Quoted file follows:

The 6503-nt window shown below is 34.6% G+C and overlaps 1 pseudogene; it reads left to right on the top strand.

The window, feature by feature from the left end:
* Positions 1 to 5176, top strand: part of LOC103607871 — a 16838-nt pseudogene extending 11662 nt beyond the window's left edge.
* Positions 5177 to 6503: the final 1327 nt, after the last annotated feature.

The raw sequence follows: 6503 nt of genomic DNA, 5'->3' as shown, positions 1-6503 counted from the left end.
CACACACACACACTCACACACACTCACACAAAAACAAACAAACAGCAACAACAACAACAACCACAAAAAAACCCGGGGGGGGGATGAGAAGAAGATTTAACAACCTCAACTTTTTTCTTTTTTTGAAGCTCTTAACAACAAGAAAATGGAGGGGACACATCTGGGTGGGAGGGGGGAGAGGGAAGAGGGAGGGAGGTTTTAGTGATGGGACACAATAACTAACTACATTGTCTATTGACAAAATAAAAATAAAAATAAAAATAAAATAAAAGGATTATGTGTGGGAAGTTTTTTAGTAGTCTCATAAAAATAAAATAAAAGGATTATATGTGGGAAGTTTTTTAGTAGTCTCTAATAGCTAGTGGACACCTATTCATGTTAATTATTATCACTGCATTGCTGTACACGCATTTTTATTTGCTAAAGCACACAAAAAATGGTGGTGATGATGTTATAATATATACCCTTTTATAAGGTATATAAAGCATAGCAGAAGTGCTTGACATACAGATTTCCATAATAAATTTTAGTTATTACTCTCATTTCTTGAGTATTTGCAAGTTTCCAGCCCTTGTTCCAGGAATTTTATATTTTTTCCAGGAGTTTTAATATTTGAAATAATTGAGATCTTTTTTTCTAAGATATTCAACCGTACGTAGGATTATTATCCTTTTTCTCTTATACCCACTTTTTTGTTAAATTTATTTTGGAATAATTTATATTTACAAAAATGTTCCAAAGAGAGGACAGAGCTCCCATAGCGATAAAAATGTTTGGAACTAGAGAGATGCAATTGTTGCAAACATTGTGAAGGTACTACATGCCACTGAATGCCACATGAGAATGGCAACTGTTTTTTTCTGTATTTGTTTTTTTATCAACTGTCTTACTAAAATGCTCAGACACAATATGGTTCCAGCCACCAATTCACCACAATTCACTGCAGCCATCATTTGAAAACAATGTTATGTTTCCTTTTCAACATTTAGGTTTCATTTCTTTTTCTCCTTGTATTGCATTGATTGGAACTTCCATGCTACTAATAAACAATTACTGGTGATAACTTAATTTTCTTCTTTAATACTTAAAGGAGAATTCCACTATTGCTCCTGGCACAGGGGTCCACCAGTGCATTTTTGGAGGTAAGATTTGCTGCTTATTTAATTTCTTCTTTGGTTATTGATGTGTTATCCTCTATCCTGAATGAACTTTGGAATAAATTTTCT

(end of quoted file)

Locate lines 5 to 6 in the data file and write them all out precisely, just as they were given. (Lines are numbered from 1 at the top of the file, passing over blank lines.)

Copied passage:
The raw sequence follows: 6503 nt of genomic DNA, 5'->3' as shown, positions 1-6503 counted from the left end.
CACACACACACACTCACACACACTCACACAAAAACAAACAAACAGCAACAACAACAACAACCACAAAAAAACCCGGGGGGGGGATGAGAAGAAGATTTAACAACCTCAACTTTTTTCTTTTTTTGAAGCTCTTAACAACAAGAAAATGGAGGGGACACATCTGGGTGGGAGGGGGGAGAGGGAAGAGGGAGGGAGGTTTTAGTGATGGGACACAATAACTAACTACATTGTCTATTGACAAAATAAAAATAAAAATAAAAATAAAATAAAAGGATTATGTGTGGGAAGTTTTTTAGTAGTCTCATAAAAATAAAATAAAAGGATTATATGTGGGAAGTTTTTTAGTAGTCTCTAATAGCTAGTGGACACCTATTCATGTTAATTATTATCACTGCATTGCTGTACACGCATTTTTATTTGCTAAAGCACACAAAAAATGGTGGTGATGATGTTATAATATATACCCTTTTATAAGGTATATAAAGCATAGCAGAAGTGCTTGACATACAGATTTCCATAATAAATTTTAGTTATTACTCTCATTTCTTGAGTATTTGCAAGTTTCCAGCCCTTGTTCCAGGAATTTTATATTTTTTCCAGGAGTTTTAATATTTGAAATAATTGAGATCTTTTTTTCTAAGATATTCAACCGTACGTAGGATTATTATCCTTTTTCTCTTATACCCACTTTTTTGTTAAATTTATTTTGGAATAATTTATATTTACAAAAATGTTCCAAAGAGAGGACAGAGCTCCCATAGCGATAAAAATGTTTGGAACTAGAGAGATGCAATTGTTGCAAACATTGTGAAGGTACTACATGCCACTGAATGCCACATGAGAATGGCAACTGTTTTTTTCTGTATTTGTTTTTTTATCAACTGTCTTACTAAAATGCTCAGACACAATATGGTTCCAGCCACCAATTCACCACAATTCACTGCAGCCATCATTTGAAAACAATGTTATGTTTCCTTTTCAACATTTAGGTTTCATTTCTTTTTCTCCTTGTATTGCATTGATTGGAACTTCCATGCTACTAATAAACAATTACTGGTGATAACTTAATTTTCTTCTTTAATACTTAAAGGAGAATTCCACTATTGCTCCTGGCACAGGGGTCCACCAGTGCATTTTTGGAGGTAAGATTTGCTGCTTATTTAATTTCTTCTTTGGTTATTGATGTGTTATCCTCTATCCTGAATGAACTTTGGAATAAATTTTCT